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Can Free Speech Help Us Beat the Coronavirus? 


“We must remind those like Mark Zuckerberg, Jack Dorsey, and Susan Wojcicki that they should not silence ideas from the get-go because they fear that people are incapable of evaluating information for themselves.”

Since its founding in the early 1980’s, the Internet has largely been an open and interactive environment, where users could freely express their views and opinions. Not surprisingly, the virtual world was considered to be a refuge of liberty, a land of freedom. However, as the Coronavirus (COVID-19) spreads rapidly throughout the world, Silicon Valley technology companies have been moving towards taking tighter control over what types of content can be readily accessed online. Using a version of the longstanding argument that extraordinary times call for extraordinary measures, technology companies have pushed forward constraints on speech under the guise of tackling “misinformation.”

Facebook, Twitter, Google, LinkedIn, Microsoft, and YouTube issued a joint statement on March 16th and updated their guidelines, writing that “ever since the World Health Organization (WHO) declared COVID-19 a global public health emergency, we’ve been working to connect people to accurate information and taking aggressive steps to stop misinformation and harmful content from spreading. […] We remove COVID-19 related misinformation that could contribute to imminent physical harm.” 

Yet, the question remains: Is this a good idea? Will these restrictions on speech help curb the spread of the pandemic? Despite their intentions, these types of controls on free expression routinely generate more harm than good.

The Thin Line Between Right and Wrong

There’s often a gray area between information and misinformation. For instance, Facebook  blocked videos of Brazilian president Jair Bolsonaro endorsing hydroxychloroquine as a COVID-19 treatment. Yet, at around the same time, the Bill & Melinda Gates Foundation and Mastercard were investing $9.2 million in hydroxychloroquine clinical trials.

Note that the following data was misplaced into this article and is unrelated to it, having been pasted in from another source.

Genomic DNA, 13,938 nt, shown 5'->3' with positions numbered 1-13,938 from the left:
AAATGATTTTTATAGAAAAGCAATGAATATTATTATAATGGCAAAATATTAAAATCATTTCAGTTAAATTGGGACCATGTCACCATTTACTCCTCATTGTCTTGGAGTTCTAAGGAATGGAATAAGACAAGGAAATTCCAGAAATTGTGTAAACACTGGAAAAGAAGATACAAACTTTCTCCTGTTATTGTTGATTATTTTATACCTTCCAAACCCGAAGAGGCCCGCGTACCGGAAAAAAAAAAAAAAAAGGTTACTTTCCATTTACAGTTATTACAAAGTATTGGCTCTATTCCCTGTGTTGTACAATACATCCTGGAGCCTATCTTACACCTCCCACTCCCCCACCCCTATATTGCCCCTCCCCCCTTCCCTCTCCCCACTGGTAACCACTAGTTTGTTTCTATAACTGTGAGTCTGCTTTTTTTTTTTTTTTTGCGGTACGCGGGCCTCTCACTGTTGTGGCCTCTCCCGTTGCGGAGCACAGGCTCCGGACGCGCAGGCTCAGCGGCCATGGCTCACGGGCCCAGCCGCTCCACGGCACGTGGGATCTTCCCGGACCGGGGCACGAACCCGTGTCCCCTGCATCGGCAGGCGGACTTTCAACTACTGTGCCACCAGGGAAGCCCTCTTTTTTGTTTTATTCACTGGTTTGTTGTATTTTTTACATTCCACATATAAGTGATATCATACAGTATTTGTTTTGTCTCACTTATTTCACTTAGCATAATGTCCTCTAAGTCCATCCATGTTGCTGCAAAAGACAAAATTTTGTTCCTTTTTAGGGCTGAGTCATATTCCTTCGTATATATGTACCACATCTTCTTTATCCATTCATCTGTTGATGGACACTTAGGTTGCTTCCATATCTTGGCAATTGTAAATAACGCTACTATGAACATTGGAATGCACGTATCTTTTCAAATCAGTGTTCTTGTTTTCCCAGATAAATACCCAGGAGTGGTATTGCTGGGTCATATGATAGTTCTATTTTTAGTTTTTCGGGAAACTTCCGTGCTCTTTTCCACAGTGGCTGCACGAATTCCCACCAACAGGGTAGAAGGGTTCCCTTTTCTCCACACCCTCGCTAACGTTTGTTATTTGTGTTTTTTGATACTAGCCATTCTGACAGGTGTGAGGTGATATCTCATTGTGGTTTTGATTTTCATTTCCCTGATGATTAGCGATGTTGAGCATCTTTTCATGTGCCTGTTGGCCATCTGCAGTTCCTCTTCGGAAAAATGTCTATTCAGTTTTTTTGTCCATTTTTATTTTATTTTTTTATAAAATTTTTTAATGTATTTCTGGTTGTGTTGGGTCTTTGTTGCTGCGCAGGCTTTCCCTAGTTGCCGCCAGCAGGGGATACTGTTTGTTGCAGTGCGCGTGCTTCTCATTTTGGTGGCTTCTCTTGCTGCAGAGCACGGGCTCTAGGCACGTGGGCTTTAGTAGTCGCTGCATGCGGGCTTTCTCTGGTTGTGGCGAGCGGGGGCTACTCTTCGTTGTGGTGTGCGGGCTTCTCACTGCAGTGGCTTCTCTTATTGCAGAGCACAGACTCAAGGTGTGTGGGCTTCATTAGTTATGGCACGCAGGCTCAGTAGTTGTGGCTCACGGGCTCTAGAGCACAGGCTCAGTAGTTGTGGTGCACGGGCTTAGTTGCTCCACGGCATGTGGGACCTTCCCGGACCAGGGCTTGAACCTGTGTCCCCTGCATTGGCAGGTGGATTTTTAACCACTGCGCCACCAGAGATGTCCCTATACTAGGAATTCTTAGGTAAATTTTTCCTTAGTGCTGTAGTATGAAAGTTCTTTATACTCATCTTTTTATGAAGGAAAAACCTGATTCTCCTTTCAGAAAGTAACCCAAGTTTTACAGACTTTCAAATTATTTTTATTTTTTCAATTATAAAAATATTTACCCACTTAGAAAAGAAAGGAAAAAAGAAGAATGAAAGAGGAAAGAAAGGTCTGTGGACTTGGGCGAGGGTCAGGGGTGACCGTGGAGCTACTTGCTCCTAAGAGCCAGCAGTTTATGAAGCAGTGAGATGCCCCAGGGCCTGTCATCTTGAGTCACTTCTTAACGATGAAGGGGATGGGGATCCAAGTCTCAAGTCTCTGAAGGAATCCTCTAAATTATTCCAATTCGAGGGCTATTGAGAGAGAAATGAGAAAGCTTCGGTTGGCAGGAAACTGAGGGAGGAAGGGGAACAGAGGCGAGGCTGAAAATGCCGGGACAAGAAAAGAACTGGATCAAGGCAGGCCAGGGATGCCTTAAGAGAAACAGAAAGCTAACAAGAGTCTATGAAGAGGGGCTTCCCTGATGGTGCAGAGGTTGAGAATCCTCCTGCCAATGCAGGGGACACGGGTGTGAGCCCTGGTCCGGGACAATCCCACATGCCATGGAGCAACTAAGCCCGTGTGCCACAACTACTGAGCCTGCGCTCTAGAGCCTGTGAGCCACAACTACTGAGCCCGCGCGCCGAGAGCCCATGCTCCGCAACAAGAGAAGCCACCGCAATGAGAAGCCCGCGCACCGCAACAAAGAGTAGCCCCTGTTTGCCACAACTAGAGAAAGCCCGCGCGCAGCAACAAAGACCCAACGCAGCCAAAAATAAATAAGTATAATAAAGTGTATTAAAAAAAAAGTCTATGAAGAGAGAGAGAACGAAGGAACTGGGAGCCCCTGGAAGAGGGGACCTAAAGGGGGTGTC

Twitter, in turn, locked the account of The Federalist after it linked to an article published on its website that suggested herd immunity was the best method for combatting COVID-19. “It is time to think outside the box and seriously consider a somewhat unconventional approach to COVID-19: controlled voluntary infection.” The Federalist’s account tweeted minutes before the account was locked down. But what Twitter considers utterly unspeakable, Sweden reckons to be the most feasible solution to COVID-19, as the Scandinavian nation opts against implementing lockdown policies. 

Then, YouTube removed videos of a press conference in which two doctors in California, who have been working on the frontlines with COVID-19 patients, recommended lifting shelter-in-place orders. 

The fact is that individuals, groups, and even governments can disagree deeply on what measures should be taken to fight COVID-19. There is no problem with that; the problem lies in closing down the marketplace of ideas.

Who Possesses the Truth?